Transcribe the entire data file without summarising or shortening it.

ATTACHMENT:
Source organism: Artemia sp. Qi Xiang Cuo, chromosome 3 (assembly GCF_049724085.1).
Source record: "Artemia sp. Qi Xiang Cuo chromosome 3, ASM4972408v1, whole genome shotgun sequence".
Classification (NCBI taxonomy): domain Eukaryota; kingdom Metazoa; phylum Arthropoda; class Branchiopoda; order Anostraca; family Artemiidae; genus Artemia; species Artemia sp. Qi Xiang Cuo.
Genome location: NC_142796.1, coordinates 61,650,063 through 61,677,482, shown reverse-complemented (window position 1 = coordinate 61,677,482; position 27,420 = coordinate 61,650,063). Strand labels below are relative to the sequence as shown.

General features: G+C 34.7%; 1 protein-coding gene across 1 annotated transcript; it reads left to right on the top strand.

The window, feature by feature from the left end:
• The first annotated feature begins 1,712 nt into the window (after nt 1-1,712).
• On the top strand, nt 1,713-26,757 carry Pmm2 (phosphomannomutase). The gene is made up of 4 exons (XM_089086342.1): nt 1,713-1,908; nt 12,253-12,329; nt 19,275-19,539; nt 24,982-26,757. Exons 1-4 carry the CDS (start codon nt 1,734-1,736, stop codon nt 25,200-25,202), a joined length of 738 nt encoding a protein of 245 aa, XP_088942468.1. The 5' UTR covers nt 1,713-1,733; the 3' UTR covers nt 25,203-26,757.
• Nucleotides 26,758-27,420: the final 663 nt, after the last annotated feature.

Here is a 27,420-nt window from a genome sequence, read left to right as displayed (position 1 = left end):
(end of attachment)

Source organism: Artemia sp. Qi Xiang Cuo, chromosome 3 (assembly GCF_049724085.1).
Source record: "Artemia sp. Qi Xiang Cuo chromosome 3, ASM4972408v1, whole genome shotgun sequence".
Classification (NCBI taxonomy): domain Eukaryota; kingdom Metazoa; phylum Arthropoda; class Branchiopoda; order Anostraca; family Artemiidae; genus Artemia; species Artemia sp. Qi Xiang Cuo.
Genome location: NC_142796.1, coordinates 61,650,063 through 61,677,482, shown reverse-complemented (window position 1 = coordinate 61,677,482; position 27,420 = coordinate 61,650,063). Strand labels below are relative to the sequence as shown.

General features: G+C 34.7%; 1 protein-coding gene across 1 annotated transcript; it reads left to right on the top strand.

The window, feature by feature from the left end:
• The first annotated feature begins 1,712 nt into the window (after nt 1-1,712).
• On the top strand, nt 1,713-26,757 carry Pmm2 (phosphomannomutase). The gene is made up of 4 exons (XM_089086342.1): nt 1,713-1,908; nt 12,253-12,329; nt 19,275-19,539; nt 24,982-26,757. Exons 1-4 carry the CDS (start codon nt 1,734-1,736, stop codon nt 25,200-25,202), a joined length of 738 nt encoding a protein of 245 aa, XP_088942468.1. The 5' UTR covers nt 1,713-1,733; the 3' UTR covers nt 25,203-26,757.
• Nucleotides 26,758-27,420: the final 663 nt, after the last annotated feature.

Here is a 27,420-nt window from a genome sequence, read left to right as displayed (position 1 = left end):